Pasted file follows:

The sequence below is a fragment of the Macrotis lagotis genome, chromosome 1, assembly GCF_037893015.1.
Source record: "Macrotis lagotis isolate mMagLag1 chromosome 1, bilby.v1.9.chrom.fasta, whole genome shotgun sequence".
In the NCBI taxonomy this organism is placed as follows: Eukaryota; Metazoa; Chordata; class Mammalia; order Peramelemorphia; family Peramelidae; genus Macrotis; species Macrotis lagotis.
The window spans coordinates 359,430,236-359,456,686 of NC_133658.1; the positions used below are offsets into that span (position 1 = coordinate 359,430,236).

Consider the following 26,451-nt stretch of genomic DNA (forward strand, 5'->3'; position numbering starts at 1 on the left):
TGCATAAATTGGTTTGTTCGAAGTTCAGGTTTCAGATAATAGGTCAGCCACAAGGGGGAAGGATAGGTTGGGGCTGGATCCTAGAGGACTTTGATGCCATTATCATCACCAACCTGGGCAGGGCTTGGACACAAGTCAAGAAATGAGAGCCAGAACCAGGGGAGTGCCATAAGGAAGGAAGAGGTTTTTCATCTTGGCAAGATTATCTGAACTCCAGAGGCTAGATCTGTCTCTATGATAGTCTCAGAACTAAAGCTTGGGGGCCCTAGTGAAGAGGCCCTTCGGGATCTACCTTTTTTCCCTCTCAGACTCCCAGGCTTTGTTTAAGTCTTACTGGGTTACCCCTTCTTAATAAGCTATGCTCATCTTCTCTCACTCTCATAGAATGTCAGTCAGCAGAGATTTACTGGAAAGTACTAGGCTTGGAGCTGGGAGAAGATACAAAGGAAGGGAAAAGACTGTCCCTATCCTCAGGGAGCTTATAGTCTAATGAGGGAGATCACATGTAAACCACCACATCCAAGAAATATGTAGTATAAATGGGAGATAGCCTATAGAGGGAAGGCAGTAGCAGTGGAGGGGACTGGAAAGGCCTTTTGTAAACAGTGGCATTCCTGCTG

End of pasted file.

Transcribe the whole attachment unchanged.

The sequence below is a fragment of the Macrotis lagotis genome, chromosome 1, assembly GCF_037893015.1.
Source record: "Macrotis lagotis isolate mMagLag1 chromosome 1, bilby.v1.9.chrom.fasta, whole genome shotgun sequence".
In the NCBI taxonomy this organism is placed as follows: Eukaryota; Metazoa; Chordata; class Mammalia; order Peramelemorphia; family Peramelidae; genus Macrotis; species Macrotis lagotis.
The window spans coordinates 359,430,236-359,456,686 of NC_133658.1; the positions used below are offsets into that span (position 1 = coordinate 359,430,236).

Consider the following 26,451-nt stretch of genomic DNA (forward strand, 5'->3'; position numbering starts at 1 on the left):
TGCATAAATTGGTTTGTTCGAAGTTCAGGTTTCAGATAATAGGTCAGCCACAAGGGGGAAGGATAGGTTGGGGCTGGATCCTAGAGGACTTTGATGCCATTATCATCACCAACCTGGGCAGGGCTTGGACACAAGTCAAGAAATGAGAGCCAGAACCAGGGGAGTGCCATAAGGAAGGAAGAGGTTTTTCATCTTGGCAAGATTATCTGAACTCCAGAGGCTAGATCTGTCTCTATGATAGTCTCAGAACTAAAGCTTGGGGGCCCTAGTGAAGAGGCCCTTCGGGATCTACCTTTTTTCCCTCTCAGACTCCCAGGCTTTGTTTAAGTCTTACTGGGTTACCCCTTCTTAATAAGCTATGCTCATCTTCTCTCACTCTCATAGAATGTCAGTCAGCAGAGATTTACTGGAAAGTACTAGGCTTGGAGCTGGGAGAAGATACAAAGGAAGGGAAAAGACTGTCCCTATCCTCAGGGAGCTTATAGTCTAATGAGGGAGATCACATGTAAACCACCACATCCAAGAAATATGTAGTATAAATGGGAGATAGCCTATAGAGGGAAGGCAGTAGCAGTGGAGGGGACTGGAAAGGCCTTTTGTAAACAGTGGCATTCCTGCTG